- Joe Bleasdale
Planning with PKS: The UK Planning System Explained
Over the next few months, Prince Krofa & Sons will be running a series of articles on the UK planning system. To begin with, we are providing you with a simple explanation of the people involved, the processes and how planning permission can be granted.
Prince Krofa & Sons’ services include various facets of Project Management, including Project Brief and Feasibility Reports, and Planning, Design and Development Management, as well as being a client and employer’s agent. For more information regarding how we can help you with planning, contact us here.
What is planning?
Planning ensures that development in local areas in benefitting people and the economy, as well as preserving the natural and historic environment of a community.
Planning system simplifications were passed by the government in the Localism Act 2011 and National Planning Policy 2012, in order to ensure the delivery of affordable housing and jobs, preserve sustainable development as a priority and enable planning decisions to take place involving members of the local community.
Who is involved?
The new reforms mean that much of the current UK planning system is dealt with by the lowest level of government possible, the local planning authorities which could be based on county councils, district, borough or city councils, or parish and town councils, depending on the location in the UK, as well as the scope and magnitude of the plan.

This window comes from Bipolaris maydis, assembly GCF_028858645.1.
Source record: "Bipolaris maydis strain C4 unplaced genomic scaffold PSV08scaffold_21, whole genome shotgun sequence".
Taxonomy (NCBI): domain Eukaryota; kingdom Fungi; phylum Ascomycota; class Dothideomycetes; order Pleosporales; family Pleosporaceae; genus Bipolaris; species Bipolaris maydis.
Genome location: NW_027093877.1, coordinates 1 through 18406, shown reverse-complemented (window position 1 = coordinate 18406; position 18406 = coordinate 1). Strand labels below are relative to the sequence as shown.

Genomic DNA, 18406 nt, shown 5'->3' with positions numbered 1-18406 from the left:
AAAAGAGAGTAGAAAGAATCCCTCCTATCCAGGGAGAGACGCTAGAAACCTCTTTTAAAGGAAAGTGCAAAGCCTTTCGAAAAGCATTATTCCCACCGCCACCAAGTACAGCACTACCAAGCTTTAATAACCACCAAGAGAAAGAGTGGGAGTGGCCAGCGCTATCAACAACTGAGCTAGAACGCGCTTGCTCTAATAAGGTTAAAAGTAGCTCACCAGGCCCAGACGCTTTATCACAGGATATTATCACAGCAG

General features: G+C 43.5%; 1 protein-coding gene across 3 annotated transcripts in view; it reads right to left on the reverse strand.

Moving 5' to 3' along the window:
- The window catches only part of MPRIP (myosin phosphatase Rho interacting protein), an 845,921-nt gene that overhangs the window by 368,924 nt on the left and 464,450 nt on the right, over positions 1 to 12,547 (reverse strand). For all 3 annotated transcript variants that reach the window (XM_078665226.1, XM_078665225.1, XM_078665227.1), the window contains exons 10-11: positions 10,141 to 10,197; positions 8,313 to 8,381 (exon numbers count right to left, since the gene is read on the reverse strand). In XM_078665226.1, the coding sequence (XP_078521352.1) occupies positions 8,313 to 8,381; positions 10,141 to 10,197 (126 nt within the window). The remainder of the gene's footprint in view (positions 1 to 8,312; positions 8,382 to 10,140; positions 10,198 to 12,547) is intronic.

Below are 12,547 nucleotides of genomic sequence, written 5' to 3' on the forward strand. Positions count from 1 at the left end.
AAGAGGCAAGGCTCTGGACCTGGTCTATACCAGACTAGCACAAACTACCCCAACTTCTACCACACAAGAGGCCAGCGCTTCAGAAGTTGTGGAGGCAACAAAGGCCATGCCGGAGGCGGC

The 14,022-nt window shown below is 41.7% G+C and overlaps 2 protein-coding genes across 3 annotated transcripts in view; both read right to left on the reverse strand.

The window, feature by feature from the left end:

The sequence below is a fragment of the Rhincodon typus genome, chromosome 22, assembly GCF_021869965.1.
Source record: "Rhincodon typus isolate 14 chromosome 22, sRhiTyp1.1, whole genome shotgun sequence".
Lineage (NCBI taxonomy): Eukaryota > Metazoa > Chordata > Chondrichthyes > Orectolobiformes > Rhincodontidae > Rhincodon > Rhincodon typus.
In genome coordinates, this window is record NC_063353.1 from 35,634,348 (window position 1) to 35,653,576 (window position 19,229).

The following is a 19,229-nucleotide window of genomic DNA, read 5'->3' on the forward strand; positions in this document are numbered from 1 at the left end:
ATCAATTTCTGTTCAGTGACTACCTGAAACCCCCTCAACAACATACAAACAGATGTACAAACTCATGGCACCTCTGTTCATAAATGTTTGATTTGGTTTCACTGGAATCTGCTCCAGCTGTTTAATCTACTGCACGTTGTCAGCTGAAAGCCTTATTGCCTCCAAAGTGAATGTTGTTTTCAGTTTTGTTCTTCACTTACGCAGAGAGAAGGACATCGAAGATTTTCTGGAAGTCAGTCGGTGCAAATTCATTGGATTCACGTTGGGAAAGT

In some areas of the country, single-tier authorities have responsibility for both district level and county level planning matters. In London, the Mayor also has powers to determine certain planning applications of potential strategic importance.
Parish and town councils can now produce Neighbourhood Plans, which are mentioned in more detail later.
While the role of a councillor in planning decisions is affected by whether or not they sit on a Planning Committee, every elected official does have a say in representing the views of their local area.
Planning officers are appointed by local planning authorities, who assist with the operation and imposition of the planning system when overseeing applications.
In 90% of cases, a planning application will be uncontroversial, and can be prepared locally. However, it may need a higher level of authority to deal with it if it affects a large area of land or encroaches across multiple local borders.